This represents a significant paradigm shift and a warning shot to the specialty athletic brick-and-mortar sector that has been suffering over the past few years. This move by Nike, and potentially others in the specialty space, puts tremendous pressure on the brick-and-mortar stores to continuously innovate and drive a superior customer experience. It’s not an easy task to say the least.

Charles Dimov
BrainTrust

Nike has been a channel-focused brand. However the reality of today is that brands are all working both the direct channel (e-commerce, Amazon and branded brick-and-mortar locations) and the retail channel model. It is the new reality that brands must play on both sides. There is no longer a question about whether Apple stores are a good idea — although when they started there was a furor about whether all their channel partners would abandon their products. Today’s reality is that retail is a mixed and omnichannel play. It means that retailers have to continually prove their high value both to customers and to brands.

Ken Morris
BrainTrust

This move will clearly hurt Nike’s retail partners. A large portion of any sporting goods retailer’s sales are Nike product. It is hard enough to compete when Nike has been limiting retailer product access (new styles, etc.) while competing directly via their website. This move, while addressing the counterfeit problem, creates another competing channel that makes it increasingly difficult for brick-and-mortar retailers to compete. This move while good for Nike is a real problem for their traditional retail partners.

Gene Detroyer
BrainTrust

It just occurred to me. Is this any different than Nike opening a branded store in a mall? Have we been looking at Amazon all wrong? Maybe Amazon is not a retailer? Maybe it is a mall? What is the difference between Amazon and a mall other than the real estate?

Naomi K. Shapiro
BrainTrust

Maybe the fact that it’s the most omnipresent “mall” that ever existed, accessible, voracious, on-the-prowl, and threatening to every retailer in existence?

Gene Detroyer
BrainTrust

Well described!

J. Peter Deeb
BrainTrust

Nike did what was right for Nike! Their retail customers will take a hit but they will be one step closer to reaching more of their target audience while potentially reducing their counterfeit merchandise problem. With Adidas and Under Armour increasing market share it was critical for Nike to be more aggressive in exposing their products through the online leader.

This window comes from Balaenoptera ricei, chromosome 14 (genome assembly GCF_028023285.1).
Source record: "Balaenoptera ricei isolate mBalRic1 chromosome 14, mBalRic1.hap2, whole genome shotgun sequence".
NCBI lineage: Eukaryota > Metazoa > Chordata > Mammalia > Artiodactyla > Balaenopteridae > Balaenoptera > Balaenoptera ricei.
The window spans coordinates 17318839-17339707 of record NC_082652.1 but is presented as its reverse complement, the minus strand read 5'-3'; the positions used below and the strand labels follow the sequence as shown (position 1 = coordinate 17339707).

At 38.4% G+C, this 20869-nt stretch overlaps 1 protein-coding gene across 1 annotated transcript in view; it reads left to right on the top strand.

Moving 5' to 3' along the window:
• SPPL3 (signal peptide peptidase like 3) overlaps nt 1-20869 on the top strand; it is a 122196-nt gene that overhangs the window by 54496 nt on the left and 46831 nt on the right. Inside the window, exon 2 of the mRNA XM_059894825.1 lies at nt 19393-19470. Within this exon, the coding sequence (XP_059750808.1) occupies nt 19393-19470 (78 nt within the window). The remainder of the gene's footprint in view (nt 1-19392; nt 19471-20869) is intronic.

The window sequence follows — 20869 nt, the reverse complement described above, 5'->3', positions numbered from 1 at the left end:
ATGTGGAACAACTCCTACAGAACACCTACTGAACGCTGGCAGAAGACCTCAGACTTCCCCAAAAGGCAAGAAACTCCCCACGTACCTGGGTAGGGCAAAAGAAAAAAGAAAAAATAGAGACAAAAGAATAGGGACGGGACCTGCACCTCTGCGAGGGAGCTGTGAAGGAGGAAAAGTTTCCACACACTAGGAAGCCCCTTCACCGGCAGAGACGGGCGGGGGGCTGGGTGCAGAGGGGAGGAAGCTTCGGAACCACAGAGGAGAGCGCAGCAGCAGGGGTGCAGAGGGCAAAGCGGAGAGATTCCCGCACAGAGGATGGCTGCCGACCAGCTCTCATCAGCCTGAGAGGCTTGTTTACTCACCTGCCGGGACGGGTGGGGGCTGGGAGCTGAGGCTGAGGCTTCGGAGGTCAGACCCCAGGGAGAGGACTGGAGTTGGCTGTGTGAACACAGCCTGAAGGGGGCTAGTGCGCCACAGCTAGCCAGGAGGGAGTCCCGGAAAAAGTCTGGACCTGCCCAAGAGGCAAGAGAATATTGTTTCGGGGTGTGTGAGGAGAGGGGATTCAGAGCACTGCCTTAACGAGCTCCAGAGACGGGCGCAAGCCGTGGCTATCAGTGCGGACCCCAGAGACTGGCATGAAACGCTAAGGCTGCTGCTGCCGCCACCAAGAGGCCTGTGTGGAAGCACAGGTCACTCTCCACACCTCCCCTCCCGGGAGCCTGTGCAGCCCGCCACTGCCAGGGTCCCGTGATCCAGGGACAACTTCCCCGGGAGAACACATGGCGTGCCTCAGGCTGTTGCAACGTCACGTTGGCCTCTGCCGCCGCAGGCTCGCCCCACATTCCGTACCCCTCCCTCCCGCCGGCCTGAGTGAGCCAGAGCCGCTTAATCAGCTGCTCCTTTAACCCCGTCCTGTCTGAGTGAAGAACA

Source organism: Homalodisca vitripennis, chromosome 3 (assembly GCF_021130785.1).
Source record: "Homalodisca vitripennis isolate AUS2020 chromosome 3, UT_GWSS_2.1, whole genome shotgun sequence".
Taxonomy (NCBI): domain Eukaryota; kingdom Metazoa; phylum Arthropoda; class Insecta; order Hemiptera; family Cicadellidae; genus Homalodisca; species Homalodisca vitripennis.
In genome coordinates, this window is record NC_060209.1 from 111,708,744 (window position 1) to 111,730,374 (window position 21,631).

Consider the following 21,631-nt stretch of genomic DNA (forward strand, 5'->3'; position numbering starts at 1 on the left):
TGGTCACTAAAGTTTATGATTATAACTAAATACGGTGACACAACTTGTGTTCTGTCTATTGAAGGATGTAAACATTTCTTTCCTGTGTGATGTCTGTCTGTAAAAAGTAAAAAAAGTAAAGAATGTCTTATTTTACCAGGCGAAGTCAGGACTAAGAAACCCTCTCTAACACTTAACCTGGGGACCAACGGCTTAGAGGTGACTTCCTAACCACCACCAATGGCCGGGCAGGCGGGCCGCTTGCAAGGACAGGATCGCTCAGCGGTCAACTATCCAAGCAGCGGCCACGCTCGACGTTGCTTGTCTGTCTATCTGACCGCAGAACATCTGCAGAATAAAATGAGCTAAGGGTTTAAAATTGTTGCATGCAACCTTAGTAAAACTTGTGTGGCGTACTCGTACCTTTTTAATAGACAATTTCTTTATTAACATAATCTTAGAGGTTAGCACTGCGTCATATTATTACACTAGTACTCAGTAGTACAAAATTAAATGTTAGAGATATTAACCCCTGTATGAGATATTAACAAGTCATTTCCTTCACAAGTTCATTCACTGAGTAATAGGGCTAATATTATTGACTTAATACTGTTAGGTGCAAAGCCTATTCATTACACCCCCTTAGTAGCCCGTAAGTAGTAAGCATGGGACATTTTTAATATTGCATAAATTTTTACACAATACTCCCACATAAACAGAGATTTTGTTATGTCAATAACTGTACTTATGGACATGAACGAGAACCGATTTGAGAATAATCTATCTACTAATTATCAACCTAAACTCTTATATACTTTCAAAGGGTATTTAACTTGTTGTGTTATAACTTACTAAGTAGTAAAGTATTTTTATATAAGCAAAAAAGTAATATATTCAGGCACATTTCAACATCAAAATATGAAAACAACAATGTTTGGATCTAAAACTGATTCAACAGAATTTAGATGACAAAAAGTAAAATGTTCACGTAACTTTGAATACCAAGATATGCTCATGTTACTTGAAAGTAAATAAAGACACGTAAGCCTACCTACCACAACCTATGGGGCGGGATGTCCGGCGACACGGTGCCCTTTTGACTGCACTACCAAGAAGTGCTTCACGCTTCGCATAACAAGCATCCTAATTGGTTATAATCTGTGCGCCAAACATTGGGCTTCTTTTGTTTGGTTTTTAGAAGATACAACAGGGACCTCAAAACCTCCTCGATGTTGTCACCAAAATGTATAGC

Larry Negrich
BrainTrust

In the short term this should be a zero-sum game for Nike. The potential damage of this arrangement is to Nike’s current retail partners as they lose sales to the Amazon channel. In the long term I would expect more retailers to look to replace Nike products when possible with store brands or other competitive alternatives.

Kai Clarke
BrainTrust

Why wouldn’t Nike sell directly to Amazon? This is perhaps the better question. Thousands of major brands already do this. What is it that has held Nike back from doing this that other key brands have been doing for years? This is perhaps the better question, and one which Nike has to resolve internally before it gets together with Amazon. I am confident that there are many perceptions that are not reality in Nike’s case …

Martin Mehalchin
BrainTrust

I work with a lot of clients in this category, so I could write a book about this.

This is big news simply because Nike has always been known for tightly controlling its online distribution to protect both brand and pricing power.

The apparent change in strategy is likely due to a combination of factors. First, overall softness in the market as evidenced by rampant discounting across the category so far this year. Second, the disappearance of major channel partners like Sports Authority. Finally, while Nike has been focusing on its own Direct channel, it’s not growing fast enough to offset headwinds in the rest of the business and they have been slow to improve what is still a lagging eCommerce experience (although it’s better on mobile than it is on web).

This is unadulterated bad news for the Foot Lockers and Finish Lines of the world. They will have to focus more than ever on retaining and building relationships with their core customers via better loyalty offerings and unique shopping experiences.

Harley Feldman
BrainTrust

Selling on Amazon will be good for Nike. I have been a Nike running shoe customer for 15 years. In the early days when I knew the shoe and size I needed, Nike refused to allow me to purchase through online retailers as their competitors did due to “making sure the customer received a quality product.” This cost Nike sales, but they were doing well and wanted to control the market as best they could.

Now they have seen declining sales and realize they must respond to the market. Millennials who have grown up on smartphones and Amazon love to purchase that way and do not care to have to go through the Nike site (or other brands). Nike will become another “approved” brand to those Millennial consumers.